Questions, Questions…

Nana Dadzie Ghansah
3 min readDec 18, 2020

By Nana Dadzie Ghansah

There are still a fair number of Americans who do not want to get the COVID-19 vaccine. There are the incorrigible anti-vaxxers who peddle outlandish claims about GMO organisms, luciferase, and chips. They are honestly beyond redemption. Then are those who harbor real worries that the vaccine was rushed and that there are still unknown side effects that will creep out of the woodwork down the line. These are fair concerns so let’s tackle them:

Were the vaccines rushed?

They were not rushed. Scientists have been working on mRNA therapeutics since the 1990s, and a coronavirus vaccine has been in the works since SARS(2002 -2003) and MERS (2012). As a matter of fact, by late 2019, Moderna working closely with the NIH had eight or so vaccines against known viruses using the mRNA platform that they were planning to bring to market.

The seminal invention that allowed the mRNA of the spike protein to be created in a stable form was developed and patented by teams from the NIH and the University of Texas in 2017.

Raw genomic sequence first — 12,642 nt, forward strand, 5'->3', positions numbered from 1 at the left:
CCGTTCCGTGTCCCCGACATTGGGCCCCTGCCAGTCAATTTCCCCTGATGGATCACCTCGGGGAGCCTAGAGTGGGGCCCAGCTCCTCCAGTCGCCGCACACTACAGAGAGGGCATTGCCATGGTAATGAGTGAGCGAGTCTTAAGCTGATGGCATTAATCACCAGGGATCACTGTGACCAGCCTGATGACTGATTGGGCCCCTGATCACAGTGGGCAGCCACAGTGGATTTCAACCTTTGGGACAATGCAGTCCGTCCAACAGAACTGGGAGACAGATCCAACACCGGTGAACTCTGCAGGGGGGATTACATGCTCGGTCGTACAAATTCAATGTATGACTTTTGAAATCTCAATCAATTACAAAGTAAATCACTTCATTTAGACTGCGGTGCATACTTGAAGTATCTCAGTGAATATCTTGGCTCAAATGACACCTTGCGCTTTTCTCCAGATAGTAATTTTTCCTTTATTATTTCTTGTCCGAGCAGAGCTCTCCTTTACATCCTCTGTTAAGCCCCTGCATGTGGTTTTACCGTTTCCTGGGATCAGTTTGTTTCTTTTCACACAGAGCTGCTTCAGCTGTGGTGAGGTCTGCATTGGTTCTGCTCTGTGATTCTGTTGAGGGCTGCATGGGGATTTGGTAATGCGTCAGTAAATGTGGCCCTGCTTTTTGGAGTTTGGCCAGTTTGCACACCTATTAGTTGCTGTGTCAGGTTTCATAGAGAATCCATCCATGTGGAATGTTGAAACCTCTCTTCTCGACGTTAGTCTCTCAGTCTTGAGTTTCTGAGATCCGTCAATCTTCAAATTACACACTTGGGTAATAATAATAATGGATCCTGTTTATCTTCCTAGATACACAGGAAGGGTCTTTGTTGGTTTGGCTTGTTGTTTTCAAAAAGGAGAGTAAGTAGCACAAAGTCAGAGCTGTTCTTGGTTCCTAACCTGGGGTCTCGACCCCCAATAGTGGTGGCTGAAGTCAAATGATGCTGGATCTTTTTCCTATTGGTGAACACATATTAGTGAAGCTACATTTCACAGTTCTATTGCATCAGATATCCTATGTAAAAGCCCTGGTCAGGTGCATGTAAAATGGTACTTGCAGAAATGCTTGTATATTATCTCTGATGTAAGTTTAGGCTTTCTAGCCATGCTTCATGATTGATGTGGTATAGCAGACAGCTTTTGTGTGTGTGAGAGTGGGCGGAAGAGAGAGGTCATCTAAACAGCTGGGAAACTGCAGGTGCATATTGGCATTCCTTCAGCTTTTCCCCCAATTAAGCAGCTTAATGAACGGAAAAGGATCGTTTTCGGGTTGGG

Dr. Sara Gilbert at Oxford had one almost ready for MERS when COVID-19 broke out. As soon as the Chines published the sequence of SARS-CoV-2, she switched her efforts.

Moreover, most people are used to vaccines made out of the whole or part of the attenuated or inactivated virus. This method takes longer — about 5 to 10 years. On the other hand, mRNA vaccines are much faster to design and make, giving the perception that things were rushed. Consider the fact that it took the Moderna-NIH teams three days to come up with the construct.

Are there still unknown side effects?

To the latter, let’s consider what happens when one gets infected with SARS-CoV-2 versus when one receives any one of the two mRNA vaccines.

Even if one does not get sick after contracting SARS-CoV-2, the body mounts an immune reaction — the activation of the innate immune system soon leads to the adaptive one. The result is the activation of B and T-cells. From the diagrams posted, one can see the different proteins in or on the virus that elicit these immune responses. The disease is sometimes caused by the overly active immune response to at least fourteen of the 29 proteins that the virus…

Nana Dadzie Ghansah

An anesthesiologist, photographer, writer, and poet. He lives and works in Lexington, Kentucky.